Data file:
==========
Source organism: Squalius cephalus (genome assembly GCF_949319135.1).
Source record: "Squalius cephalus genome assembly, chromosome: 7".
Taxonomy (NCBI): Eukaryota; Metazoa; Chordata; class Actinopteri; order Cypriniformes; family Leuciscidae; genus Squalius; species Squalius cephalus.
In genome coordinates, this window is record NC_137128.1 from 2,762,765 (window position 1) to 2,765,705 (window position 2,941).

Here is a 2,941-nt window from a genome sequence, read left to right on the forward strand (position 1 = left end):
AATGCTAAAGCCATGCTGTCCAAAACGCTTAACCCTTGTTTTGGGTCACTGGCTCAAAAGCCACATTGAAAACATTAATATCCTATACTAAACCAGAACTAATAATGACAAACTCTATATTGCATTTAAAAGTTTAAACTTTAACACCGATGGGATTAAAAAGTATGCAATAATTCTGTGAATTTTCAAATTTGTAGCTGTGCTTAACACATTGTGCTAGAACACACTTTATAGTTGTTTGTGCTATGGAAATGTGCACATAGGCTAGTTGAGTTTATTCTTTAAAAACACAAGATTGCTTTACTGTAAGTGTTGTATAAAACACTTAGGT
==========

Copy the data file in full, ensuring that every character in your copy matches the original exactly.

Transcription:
Source organism: Squalius cephalus (genome assembly GCF_949319135.1).
Source record: "Squalius cephalus genome assembly, chromosome: 7".
Taxonomy (NCBI): Eukaryota; Metazoa; Chordata; class Actinopteri; order Cypriniformes; family Leuciscidae; genus Squalius; species Squalius cephalus.
In genome coordinates, this window is record NC_137128.1 from 2,762,765 (window position 1) to 2,765,705 (window position 2,941).

Here is a 2,941-nt window from a genome sequence, read left to right on the forward strand (position 1 = left end):
AATGCTAAAGCCATGCTGTCCAAAACGCTTAACCCTTGTTTTGGGTCACTGGCTCAAAAGCCACATTGAAAACATTAATATCCTATACTAAACCAGAACTAATAATGACAAACTCTATATTGCATTTAAAAGTTTAAACTTTAACACCGATGGGATTAAAAAGTATGCAATAATTCTGTGAATTTTCAAATTTGTAGCTGTGCTTAACACATTGTGCTAGAACACACTTTATAGTTGTTTGTGCTATGGAAATGTGCACATAGGCTAGTTGAGTTTATTCTTTAAAAACACAAGATTGCTTTACTGTAAGTGTTGTATAAAACACTTAGGT